The camera is rolling, the lines have been prepared, and the coffee cup stands empty below the actor’s feet, outside of frame. It’s showtime, but the show isn’t on yet for the young actor seems to have forgotten his lines. The other boys around him laugh, and the camera catches a glimpse of the cheeky smily from the pudgy boy – if he appears slow, forgiveness is found in his youth: he only wants a coffee refill, he’ll say his lines correctly after if he only gets his coffee. This isn’t some behind-the-scenes outtake, this isn’t the beginning to a comedy. The young man, Abdulaziz, does get his act together and repeats the lines which the director/camera operator want him to say: He is jihadist, and dreams not of his name in lights, but instead gladly looks forward to meeting his demise in the hopes of religious martyrdom in the form of driving a suicide van into military buildings.
Jonathan Hacker’s Path of Blood is the visual retelling of his 2015 book by the same name, and lets the members of Al Qaeda tell their own stories as jihadists through their own home movies and through the news covering their attacks. The film is listed as a documentary, but while watching, one can’t stop think of a terrific black-comedy. A group of teenage boys who spend their summers trying to overthrow a government, but all goes wrong by their own short-sightedness and ignorance, a Stand By Me but where the boys are brainwashed into believing their actions will bring about governmental and world change. And that’s one of the brilliantly disarming strengths of Path of Blood: we are able to view a group of terrorist recruits as a group of boys as goofy and inefficient as the cast of The Office. It is no mistake that he showcases the jihadist’s personalities before he shows their horrific crime – he humanises the terrorists and showcases one of the recruiting tactics of Al Qaeda of going after isolated young men who don’t seem to fit into regular society and who want someone to impress, who want that connection of a loving father. The more experienced jihadists take these young men out on boot camps, and it is as innocent as a Boy Scouts advertisement: campfire songs, snacks, and group games. But the fun doesn’t last and the next day the young men are taught how to fire and flee from a moving vehicle, of the best tactics how to attack a guard. But while the boys can be boys, danger occurs when they are armed with Russian-made rifles and home-made bombs. The damage and carnage is eased into the film, escalating as the time goes on in a way that reassures and comforts the viewer in afterthought. While bloodshed is shown, it comes slowly: the audience is the proverbial frog and the Hacker is the one who turns up the heat of the water in a way that deserves its full due and credit, but it doesn’t detract fully from the film’s weaker points.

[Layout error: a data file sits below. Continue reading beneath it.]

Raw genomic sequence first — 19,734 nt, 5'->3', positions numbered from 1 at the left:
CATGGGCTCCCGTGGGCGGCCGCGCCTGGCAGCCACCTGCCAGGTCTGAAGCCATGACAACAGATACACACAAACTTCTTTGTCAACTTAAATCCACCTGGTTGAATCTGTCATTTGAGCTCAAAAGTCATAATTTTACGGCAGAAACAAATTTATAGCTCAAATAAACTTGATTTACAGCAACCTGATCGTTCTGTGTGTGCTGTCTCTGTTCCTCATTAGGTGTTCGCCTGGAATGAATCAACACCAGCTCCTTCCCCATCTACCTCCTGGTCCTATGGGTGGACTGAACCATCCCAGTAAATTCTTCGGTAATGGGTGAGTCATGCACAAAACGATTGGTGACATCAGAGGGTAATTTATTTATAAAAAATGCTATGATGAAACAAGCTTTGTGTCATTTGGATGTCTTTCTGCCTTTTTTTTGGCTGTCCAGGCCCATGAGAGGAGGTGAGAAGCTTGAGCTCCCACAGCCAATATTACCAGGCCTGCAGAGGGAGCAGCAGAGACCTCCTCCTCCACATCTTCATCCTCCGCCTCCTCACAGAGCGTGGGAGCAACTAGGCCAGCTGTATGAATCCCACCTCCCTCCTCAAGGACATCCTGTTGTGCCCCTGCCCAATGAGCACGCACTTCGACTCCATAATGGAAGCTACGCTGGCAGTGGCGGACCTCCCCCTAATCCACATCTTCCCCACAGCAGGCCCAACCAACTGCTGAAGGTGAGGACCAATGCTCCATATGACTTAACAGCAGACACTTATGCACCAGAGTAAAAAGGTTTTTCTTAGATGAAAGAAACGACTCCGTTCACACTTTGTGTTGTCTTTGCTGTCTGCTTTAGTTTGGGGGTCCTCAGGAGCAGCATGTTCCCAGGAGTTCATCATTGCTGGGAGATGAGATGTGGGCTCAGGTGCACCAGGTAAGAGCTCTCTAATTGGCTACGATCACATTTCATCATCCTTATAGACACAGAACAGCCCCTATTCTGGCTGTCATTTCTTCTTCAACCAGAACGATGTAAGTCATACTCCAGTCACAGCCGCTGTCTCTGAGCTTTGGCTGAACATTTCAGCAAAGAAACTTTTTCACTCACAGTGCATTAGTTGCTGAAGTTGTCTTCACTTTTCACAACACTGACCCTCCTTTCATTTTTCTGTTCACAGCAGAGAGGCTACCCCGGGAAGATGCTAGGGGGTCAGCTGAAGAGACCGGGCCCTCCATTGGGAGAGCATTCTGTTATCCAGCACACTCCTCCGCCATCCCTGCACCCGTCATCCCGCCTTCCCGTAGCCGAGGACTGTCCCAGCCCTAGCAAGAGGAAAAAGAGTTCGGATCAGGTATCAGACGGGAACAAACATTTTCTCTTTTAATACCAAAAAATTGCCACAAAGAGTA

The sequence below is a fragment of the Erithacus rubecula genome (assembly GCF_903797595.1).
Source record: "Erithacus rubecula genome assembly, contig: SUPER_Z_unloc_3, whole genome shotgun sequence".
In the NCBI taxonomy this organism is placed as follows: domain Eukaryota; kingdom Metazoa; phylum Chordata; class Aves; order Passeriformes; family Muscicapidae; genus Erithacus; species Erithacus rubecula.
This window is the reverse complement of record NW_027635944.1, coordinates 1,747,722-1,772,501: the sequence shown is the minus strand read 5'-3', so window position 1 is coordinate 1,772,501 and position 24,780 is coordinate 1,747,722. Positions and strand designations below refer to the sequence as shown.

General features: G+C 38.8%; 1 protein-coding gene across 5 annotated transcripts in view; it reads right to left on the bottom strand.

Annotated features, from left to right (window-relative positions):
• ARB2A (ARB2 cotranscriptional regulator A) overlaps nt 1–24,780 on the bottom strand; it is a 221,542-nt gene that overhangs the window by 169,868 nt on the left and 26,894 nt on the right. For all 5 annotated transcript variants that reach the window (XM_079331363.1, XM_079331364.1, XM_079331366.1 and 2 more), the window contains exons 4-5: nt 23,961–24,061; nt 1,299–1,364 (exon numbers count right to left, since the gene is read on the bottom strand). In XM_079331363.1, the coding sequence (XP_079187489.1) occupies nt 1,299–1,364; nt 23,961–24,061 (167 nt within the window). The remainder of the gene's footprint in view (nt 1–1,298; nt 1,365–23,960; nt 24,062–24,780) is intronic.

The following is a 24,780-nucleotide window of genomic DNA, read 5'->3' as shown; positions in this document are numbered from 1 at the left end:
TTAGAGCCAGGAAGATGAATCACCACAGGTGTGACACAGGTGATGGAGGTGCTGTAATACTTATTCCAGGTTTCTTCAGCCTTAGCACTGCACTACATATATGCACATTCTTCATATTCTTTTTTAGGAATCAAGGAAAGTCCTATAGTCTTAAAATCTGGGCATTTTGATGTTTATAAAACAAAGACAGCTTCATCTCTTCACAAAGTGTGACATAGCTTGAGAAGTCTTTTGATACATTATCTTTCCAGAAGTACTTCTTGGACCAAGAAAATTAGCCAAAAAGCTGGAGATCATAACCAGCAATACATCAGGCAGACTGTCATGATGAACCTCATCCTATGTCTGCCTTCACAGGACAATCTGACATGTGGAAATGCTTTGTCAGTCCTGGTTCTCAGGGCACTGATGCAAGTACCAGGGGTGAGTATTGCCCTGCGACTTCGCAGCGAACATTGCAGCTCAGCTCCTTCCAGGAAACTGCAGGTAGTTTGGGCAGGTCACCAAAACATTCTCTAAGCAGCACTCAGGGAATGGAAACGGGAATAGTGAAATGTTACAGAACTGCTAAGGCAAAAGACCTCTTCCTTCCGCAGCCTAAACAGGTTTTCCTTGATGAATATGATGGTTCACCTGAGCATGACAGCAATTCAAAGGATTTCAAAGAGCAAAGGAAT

What stops the documentary from being completely remarkable is it’s voice-overs and narration that takes the audience would of the mind of its casts, the ones filming and recording themselves before they blow up a public space or house. The film is at its strongest when the touch of the filmmaker is removed and if Hacker took a note out of Frederick Wiseman’s technique. But if one can forgive this fault, then the film can be spectacular. While the summer cinema will surely by filled with wars of mythical comic-book characters of franchises, one could choose to confront the real evils of the world with the Path of Blood. It’s a psychological feast, and it’s buffet will leave the viewer remembering it for years.
In UK Cinemas July 13th